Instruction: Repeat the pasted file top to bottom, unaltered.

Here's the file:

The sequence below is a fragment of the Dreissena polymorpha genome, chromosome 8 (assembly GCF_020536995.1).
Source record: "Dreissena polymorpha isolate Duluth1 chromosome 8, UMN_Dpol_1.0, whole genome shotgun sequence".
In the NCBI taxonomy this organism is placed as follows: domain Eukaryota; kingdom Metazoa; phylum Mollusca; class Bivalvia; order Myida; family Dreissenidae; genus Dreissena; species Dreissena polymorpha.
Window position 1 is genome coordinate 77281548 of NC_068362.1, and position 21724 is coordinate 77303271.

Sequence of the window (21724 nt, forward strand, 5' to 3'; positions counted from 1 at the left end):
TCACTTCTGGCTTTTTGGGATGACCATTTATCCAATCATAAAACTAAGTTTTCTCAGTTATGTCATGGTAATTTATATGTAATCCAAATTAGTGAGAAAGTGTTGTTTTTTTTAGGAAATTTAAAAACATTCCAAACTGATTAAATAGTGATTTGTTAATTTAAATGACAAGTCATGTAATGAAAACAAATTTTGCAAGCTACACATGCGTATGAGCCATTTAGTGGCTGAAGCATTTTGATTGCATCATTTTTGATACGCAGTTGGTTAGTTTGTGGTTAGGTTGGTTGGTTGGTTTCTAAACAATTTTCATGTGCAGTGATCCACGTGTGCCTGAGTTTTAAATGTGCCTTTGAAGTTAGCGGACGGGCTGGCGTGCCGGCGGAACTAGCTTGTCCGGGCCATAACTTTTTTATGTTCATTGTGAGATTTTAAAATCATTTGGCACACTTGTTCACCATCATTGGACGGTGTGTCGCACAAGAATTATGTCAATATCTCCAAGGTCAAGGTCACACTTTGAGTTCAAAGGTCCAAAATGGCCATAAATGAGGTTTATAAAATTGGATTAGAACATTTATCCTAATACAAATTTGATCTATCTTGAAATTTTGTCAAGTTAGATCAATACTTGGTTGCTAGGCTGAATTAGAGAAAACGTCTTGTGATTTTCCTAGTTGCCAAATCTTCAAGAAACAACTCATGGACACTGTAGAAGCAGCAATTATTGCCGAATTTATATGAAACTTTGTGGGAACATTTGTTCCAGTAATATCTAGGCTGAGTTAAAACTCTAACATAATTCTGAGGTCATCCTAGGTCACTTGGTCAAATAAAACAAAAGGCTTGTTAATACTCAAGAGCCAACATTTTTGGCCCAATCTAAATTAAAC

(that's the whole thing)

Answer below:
The sequence below is a fragment of the Dreissena polymorpha genome, chromosome 8 (assembly GCF_020536995.1).
Source record: "Dreissena polymorpha isolate Duluth1 chromosome 8, UMN_Dpol_1.0, whole genome shotgun sequence".
In the NCBI taxonomy this organism is placed as follows: domain Eukaryota; kingdom Metazoa; phylum Mollusca; class Bivalvia; order Myida; family Dreissenidae; genus Dreissena; species Dreissena polymorpha.
Window position 1 is genome coordinate 77281548 of NC_068362.1, and position 21724 is coordinate 77303271.

Sequence of the window (21724 nt, forward strand, 5' to 3'; positions counted from 1 at the left end):
TCACTTCTGGCTTTTTGGGATGACCATTTATCCAATCATAAAACTAAGTTTTCTCAGTTATGTCATGGTAATTTATATGTAATCCAAATTAGTGAGAAAGTGTTGTTTTTTTTAGGAAATTTAAAAACATTCCAAACTGATTAAATAGTGATTTGTTAATTTAAATGACAAGTCATGTAATGAAAACAAATTTTGCAAGCTACACATGCGTATGAGCCATTTAGTGGCTGAAGCATTTTGATTGCATCATTTTTGATACGCAGTTGGTTAGTTTGTGGTTAGGTTGGTTGGTTGGTTTCTAAACAATTTTCATGTGCAGTGATCCACGTGTGCCTGAGTTTTAAATGTGCCTTTGAAGTTAGCGGACGGGCTGGCGTGCCGGCGGAACTAGCTTGTCCGGGCCATAACTTTTTTATGTTCATTGTGAGATTTTAAAATCATTTGGCACACTTGTTCACCATCATTGGACGGTGTGTCGCACAAGAATTATGTCAATATCTCCAAGGTCAAGGTCACACTTTGAGTTCAAAGGTCCAAAATGGCCATAAATGAGGTTTATAAAATTGGATTAGAACATTTATCCTAATACAAATTTGATCTATCTTGAAATTTTGTCAAGTTAGATCAATACTTGGTTGCTAGGCTGAATTAGAGAAAACGTCTTGTGATTTTCCTAGTTGCCAAATCTTCAAGAAACAACTCATGGACACTGTAGAAGCAGCAATTATTGCCGAATTTATATGAAACTTTGTGGGAACATTTGTTCCAGTAATATCTAGGCTGAGTTAAAACTCTAACATAATTCTGAGGTCATCCTAGGTCACTTGGTCAAATAAAACAAAAGGCTTGTTAATACTCAAGAGCCAACATTTTTGGCCCAATCTAAATTAAAC